Can I say?

1 If I point to a person and only say "He was a doctor.", so will the hearer understand that "He was a doctor in the past and he isn't a doctor now. / He was a doctor before and he isn't a doctor now. / He used to be a doctor and he isn't a doctor now." or I have to say clearly that "He was a doctor when he was young. / He was a doctor before"?

2 If I point to a person and only say "He was a thief.", so will the hearer understand that "In the past, he was a thief and he isn't a thief now. / He was a thief before and he isn't a thief now. / He used to be a thief and he isn't a thief now." or I have to say clearly that "He was a thief when he was young. / He was a thief before"?

Original Post

Hello, Kimconu,

When you initiate a discussion thread, please try to choose a meaningful title -- one that conveys what you perceive to be the grammatical topic of the thread. Even a generic title like "the past tense" is better than a non-descriptive title.

The sentence "He was a doctor/thief" is a sentence about the past. It doesn't say anything about the present. If I say, "He was in the kitchen five minutes ago," that doesn't mean that he is not in the kitchen now.

Suppose you met "him" while you were abroad. He was a doctor or a thief at that time. You haven't seen him or heard anything about him since. In such a context, "He was a doctor/thief" could be used even if he was still a doctor or a thief.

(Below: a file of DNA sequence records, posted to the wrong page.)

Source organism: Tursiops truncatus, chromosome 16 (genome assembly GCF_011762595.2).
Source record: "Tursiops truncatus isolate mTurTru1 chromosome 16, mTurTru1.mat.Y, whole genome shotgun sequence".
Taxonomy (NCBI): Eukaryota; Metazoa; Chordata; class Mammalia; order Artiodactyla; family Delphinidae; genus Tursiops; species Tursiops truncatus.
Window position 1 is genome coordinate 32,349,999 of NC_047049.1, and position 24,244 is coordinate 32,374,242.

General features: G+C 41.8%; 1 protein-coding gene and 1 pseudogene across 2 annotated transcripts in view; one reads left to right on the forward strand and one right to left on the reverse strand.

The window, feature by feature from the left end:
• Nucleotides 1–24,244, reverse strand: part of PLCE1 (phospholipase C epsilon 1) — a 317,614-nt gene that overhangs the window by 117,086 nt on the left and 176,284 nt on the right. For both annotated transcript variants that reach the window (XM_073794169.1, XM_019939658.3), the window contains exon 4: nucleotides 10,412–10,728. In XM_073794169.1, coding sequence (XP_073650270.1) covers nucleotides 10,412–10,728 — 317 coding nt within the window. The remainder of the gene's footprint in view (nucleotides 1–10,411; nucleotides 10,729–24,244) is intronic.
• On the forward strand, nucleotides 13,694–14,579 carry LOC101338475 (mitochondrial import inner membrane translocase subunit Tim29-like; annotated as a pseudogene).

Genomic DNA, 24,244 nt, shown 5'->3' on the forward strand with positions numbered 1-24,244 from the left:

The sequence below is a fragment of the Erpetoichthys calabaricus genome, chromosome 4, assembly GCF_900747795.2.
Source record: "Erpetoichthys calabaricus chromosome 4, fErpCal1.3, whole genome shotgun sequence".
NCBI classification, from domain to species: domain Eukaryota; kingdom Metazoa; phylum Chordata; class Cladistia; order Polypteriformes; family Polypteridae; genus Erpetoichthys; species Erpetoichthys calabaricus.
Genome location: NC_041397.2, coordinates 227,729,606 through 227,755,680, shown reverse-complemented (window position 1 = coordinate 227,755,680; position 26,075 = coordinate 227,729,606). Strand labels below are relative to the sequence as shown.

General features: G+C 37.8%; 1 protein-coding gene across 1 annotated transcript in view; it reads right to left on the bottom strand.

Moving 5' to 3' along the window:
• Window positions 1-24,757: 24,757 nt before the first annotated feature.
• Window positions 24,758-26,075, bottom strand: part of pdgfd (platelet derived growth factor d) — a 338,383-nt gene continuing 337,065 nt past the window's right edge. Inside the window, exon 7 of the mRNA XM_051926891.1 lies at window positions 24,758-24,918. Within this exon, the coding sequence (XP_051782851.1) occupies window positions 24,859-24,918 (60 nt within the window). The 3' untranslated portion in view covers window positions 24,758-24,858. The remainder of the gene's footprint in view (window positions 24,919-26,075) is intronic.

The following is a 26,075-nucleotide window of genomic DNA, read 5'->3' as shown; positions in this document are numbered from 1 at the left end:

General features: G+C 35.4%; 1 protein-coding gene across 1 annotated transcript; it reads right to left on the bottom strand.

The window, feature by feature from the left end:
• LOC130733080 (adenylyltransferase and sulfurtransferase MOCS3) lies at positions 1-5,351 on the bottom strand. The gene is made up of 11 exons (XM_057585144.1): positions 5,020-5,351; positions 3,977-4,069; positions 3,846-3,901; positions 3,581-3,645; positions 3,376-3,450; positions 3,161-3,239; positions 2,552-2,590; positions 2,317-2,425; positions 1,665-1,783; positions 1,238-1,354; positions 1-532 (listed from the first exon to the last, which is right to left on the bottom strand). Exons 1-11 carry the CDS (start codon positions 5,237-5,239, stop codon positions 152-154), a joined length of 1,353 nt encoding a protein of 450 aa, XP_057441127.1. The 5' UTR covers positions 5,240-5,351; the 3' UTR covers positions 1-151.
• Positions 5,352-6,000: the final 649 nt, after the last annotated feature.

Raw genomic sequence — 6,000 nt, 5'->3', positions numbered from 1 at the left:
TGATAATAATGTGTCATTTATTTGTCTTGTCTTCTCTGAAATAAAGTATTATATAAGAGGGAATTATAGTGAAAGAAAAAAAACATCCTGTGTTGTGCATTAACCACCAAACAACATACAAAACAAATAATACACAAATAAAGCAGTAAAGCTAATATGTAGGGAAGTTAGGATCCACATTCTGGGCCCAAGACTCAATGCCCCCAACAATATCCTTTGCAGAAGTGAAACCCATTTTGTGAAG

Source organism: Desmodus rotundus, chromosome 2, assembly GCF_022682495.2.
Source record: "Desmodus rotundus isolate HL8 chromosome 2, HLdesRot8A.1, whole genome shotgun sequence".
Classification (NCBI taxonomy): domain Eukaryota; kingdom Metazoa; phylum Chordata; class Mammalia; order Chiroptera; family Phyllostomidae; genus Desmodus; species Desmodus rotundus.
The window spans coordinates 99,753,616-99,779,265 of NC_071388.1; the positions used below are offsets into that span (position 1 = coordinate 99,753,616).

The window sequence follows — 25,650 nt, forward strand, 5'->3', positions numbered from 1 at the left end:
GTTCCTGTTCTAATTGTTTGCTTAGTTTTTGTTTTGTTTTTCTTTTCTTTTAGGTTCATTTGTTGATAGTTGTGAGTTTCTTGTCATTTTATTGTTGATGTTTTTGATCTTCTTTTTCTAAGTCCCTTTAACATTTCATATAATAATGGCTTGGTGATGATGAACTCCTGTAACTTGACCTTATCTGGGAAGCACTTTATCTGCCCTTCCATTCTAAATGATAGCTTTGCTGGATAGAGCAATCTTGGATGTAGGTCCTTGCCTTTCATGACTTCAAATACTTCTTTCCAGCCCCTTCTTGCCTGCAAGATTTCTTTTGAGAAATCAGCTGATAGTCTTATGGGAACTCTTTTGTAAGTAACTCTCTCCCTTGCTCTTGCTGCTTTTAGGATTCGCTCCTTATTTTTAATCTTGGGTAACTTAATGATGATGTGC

I agree with everything David says, but I'd like to add a few points.

Generally speaking, one does not cease to be a doctor until he dies.  We might say:

a: He is a medical doctor, but is no longer practicing.

Even if his license to practice medicine has been revoked, he still has his doctorate degree and is therefore still a doctor.  Thus, I wouldn't point to someone and say "He was a doctor.", but I might say:

b: The person I met yesterday was a doctor.

just as I might say:

c: The person I met yesterday was a tall black man.

As David, says, there is nothing in (b) to imply that the person in question is no longer a doctor, and it would be silly to assume that the person in (c) is no longer a tall black man.

A thief, on the other hand, can reform himself and cease to be a thief.  To convey this meaning, you want to say "used to" rather than "was":

d: He used to be a thief.

strongly implies that he isn't anymore.  This doesn't work with "murderer", though.  Once a man has murdered somebody, the stigma of being a murderer tends to stay with him for life.

DocV

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